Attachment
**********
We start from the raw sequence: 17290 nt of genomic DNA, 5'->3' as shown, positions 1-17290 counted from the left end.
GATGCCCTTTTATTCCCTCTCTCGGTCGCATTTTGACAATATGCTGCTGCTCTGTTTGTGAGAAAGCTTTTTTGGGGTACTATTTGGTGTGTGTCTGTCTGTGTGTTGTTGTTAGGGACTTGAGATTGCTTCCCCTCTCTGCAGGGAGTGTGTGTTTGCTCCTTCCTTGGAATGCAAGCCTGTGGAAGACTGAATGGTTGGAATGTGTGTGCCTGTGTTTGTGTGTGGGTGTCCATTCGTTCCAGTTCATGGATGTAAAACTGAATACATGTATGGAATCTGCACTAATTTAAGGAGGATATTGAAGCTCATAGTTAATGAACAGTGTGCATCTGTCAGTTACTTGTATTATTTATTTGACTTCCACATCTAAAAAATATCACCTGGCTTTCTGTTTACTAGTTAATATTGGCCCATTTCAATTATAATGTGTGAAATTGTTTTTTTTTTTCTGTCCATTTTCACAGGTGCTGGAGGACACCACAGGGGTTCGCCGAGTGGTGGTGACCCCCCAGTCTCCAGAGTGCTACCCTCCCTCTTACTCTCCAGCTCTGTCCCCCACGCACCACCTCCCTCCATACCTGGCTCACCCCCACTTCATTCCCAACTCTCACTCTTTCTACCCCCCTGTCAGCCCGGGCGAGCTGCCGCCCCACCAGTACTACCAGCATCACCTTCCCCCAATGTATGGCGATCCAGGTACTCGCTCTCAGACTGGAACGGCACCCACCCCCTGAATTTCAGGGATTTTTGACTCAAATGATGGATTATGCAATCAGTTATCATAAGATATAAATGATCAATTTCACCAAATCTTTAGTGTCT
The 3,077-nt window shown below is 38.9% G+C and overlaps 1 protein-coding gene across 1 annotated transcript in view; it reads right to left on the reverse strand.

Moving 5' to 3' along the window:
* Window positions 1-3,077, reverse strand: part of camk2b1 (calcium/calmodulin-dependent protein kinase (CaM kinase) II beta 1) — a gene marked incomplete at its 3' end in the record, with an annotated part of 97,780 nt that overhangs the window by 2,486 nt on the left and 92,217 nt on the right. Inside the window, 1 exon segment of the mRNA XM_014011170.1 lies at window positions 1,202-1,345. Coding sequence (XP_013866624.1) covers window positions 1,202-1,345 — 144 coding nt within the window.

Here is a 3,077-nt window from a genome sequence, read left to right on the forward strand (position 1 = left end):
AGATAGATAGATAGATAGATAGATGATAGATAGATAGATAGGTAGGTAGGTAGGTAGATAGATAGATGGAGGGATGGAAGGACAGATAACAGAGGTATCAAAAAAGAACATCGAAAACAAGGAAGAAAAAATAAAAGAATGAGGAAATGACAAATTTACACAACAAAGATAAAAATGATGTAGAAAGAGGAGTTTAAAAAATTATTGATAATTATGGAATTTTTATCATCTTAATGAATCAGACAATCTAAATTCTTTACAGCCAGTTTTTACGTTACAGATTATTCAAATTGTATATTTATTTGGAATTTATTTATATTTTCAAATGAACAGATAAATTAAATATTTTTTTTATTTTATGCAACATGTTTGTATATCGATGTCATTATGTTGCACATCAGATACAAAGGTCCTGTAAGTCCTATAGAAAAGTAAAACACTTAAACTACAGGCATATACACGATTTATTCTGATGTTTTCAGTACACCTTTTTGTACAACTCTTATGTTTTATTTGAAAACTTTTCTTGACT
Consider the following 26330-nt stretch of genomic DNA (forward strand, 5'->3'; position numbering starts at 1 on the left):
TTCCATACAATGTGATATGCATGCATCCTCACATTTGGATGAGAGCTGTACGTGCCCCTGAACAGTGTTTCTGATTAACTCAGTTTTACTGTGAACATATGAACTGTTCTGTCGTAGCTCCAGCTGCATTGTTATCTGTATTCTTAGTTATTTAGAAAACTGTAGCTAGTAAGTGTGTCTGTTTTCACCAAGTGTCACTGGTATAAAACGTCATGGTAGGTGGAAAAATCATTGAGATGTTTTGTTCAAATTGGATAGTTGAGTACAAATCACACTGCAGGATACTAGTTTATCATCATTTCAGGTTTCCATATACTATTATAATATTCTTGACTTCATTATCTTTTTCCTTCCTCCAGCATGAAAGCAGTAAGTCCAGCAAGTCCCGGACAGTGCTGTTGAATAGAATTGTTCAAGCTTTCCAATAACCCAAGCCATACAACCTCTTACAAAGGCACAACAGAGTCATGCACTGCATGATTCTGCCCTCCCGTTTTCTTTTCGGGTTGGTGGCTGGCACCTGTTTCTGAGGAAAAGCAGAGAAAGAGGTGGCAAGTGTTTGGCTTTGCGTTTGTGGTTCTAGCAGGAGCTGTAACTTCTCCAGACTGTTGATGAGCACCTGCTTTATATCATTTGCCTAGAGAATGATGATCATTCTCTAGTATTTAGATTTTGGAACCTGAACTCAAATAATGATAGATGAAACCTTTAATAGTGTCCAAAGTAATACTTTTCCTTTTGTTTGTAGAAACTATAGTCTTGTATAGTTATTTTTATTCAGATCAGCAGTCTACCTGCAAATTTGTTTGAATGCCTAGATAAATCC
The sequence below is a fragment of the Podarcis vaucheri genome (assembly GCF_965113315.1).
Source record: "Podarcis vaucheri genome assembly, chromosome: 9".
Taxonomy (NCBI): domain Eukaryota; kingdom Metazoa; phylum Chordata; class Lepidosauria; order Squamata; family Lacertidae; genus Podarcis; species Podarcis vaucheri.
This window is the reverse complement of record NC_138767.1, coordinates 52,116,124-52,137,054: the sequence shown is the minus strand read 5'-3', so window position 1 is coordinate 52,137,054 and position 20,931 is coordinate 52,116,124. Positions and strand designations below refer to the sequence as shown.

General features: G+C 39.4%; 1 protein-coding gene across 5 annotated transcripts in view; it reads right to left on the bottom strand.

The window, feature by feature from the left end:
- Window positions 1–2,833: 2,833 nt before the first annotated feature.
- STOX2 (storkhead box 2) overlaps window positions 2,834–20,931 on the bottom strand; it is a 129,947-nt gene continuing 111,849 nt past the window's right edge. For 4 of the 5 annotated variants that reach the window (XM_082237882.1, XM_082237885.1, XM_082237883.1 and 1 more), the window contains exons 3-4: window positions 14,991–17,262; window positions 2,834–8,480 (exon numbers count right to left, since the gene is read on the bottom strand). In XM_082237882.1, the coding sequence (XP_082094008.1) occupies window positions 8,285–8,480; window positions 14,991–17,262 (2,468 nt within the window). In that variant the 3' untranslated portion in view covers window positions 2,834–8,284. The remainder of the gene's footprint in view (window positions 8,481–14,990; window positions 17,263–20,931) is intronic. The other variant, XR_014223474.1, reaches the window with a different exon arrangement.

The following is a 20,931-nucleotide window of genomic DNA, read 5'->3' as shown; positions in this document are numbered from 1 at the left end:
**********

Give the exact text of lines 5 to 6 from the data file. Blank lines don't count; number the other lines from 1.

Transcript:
* Window positions 1-3,077, reverse strand: part of camk2b1 (calcium/calmodulin-dependent protein kinase (CaM kinase) II beta 1) — a gene marked incomplete at its 3' end in the record, with an annotated part of 97,780 nt that overhangs the window by 2,486 nt on the left and 92,217 nt on the right. Inside the window, 1 exon segment of the mRNA XM_014011170.1 lies at window positions 1,202-1,345. Coding sequence (XP_013866624.1) covers window positions 1,202-1,345 — 144 coding nt within the window.

Here is a 3,077-nt window from a genome sequence, read left to right on the forward strand (position 1 = left end):